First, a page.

Up there with Buster Keaton and Charlie Chaplin, Harold Lloyd is one of the most popular comedy stars of silent television. Naturally funny, he’s best known for his bespectacled ‘Glasses’ character – an average, success-seeking young man who is seemingly capable of conquering any obstacle thrown at him. Famed for his ‘thrill sequences’, Lloyd’s films often contain extended chase scenes in which he carries out daredevil physical feats. Lloyd’s most famous thrill sequence is found in his much-adored movie Safety Last! (1923), directed by Sam Taylor and Fred Newmeyer. As part of an outrageous plot to win $1000 dollars, the lead character finds himself dangling from a clock perched atop a skyscraper. This has since become one of the most enduring images, not only in silent film, but in all of cinema.
The story behind this scene is typical of Lloyd’s movies. Country boy promises girl that he’ll go to the big city, carve out a financially stable life for them both, and then send for her. In actual fact, the only job he can hold down is that of a lowly salesclerk. By sending his girlfriend lavish gifts he disguises his lack of success, however by doing so he also leads the girl into coming to the city in a bid to start their new life. Hilarity ensues as Lloyd’s character poses as the manager of the store, is exposed, and risks everything for a lump sum that might afford him the life that he and his girlfriend desire. His idea? Persuade his roommate, who is a construction worker and an excellent climber, to scale the building where he works, in a stunt that might just persuade his boss to give him $1000. What could possibly go wrong?
The original score for the movie was composed and conducted by Carl Davis, with orchestration by Nic Raine. In an acknowledgement of the magic that comes with live-scoring silent movies, though, this screening will feature an improvised live piano score by Darius Battiwalla. Born in Islington in 1966, Battiwalla learnt the piano by ear at a very early age. After attending The University of Leeds to study Music, he went on to complete postgraduate diplomas in Organ and Piano Accompaniment at the RNCM, where he won prizes on both instruments. We look forward to enjoying the extra dimension that Battiwalla’s improvisation brings to this wonderful film.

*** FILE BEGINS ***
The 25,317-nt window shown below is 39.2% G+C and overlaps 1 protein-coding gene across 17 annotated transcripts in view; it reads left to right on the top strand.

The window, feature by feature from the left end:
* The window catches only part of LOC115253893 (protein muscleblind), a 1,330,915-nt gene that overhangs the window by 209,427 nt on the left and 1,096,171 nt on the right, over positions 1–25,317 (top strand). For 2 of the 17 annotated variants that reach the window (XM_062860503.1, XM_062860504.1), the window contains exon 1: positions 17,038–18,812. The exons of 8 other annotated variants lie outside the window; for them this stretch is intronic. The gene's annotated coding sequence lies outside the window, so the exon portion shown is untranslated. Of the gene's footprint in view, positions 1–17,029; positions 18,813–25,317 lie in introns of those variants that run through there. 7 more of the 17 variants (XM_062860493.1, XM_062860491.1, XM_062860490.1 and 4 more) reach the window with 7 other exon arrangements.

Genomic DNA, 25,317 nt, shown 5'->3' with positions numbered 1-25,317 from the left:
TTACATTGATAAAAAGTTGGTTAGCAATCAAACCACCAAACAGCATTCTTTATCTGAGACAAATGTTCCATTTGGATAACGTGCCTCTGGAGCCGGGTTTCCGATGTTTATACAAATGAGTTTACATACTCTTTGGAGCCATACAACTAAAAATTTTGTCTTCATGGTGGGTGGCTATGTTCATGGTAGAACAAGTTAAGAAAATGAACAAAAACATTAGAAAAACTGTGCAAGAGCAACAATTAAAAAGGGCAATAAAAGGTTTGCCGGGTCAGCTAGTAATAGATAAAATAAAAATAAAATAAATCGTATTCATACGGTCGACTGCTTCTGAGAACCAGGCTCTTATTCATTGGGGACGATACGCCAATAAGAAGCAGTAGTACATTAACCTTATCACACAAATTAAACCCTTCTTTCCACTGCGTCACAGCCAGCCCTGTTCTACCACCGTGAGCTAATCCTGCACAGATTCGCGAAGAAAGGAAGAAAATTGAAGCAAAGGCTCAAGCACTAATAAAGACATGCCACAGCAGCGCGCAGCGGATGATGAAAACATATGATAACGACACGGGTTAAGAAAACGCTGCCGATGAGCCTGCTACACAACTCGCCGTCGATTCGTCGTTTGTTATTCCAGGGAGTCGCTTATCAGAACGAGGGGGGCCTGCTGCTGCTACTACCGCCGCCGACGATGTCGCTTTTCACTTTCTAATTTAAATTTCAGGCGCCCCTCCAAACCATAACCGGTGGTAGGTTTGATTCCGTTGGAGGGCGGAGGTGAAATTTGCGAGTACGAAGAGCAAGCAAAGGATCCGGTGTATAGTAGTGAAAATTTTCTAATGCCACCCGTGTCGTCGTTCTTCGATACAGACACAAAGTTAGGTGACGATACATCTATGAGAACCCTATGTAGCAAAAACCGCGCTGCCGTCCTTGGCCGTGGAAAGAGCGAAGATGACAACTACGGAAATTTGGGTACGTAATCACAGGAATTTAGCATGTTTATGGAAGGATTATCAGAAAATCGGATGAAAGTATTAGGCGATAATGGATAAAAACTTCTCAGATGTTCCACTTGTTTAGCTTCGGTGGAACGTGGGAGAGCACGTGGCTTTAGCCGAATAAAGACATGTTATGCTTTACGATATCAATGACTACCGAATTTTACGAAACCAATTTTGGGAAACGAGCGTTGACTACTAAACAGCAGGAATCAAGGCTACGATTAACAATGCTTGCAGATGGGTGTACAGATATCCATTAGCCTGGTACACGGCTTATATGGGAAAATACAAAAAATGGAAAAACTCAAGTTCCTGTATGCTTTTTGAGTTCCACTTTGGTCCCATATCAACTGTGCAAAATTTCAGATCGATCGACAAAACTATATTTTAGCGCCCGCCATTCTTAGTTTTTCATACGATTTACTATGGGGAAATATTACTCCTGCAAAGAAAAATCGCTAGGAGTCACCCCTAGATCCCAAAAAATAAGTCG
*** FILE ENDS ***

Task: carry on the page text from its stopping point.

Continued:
Safety Last! won’t be the only screening at RNCM that evening. The short film One Week (1920) will also be shown. Directed by Edward F Cline and Buster Keaton, and also starring Keaton, the film tells the story of a newly wedded couple attempting to erect a house with a farcical DIY build-a-home kit. All the while, though, they are unaware that their efforts are being sabotaged by a rival. The house looks askew, falls down, and there are a host of wild stunts along the way designed to make the audience chuckle. It’s an early Buster Keaton short which still has an enormous amount of charm all of these years later, and it makes a lovely companion piece for Safety Last!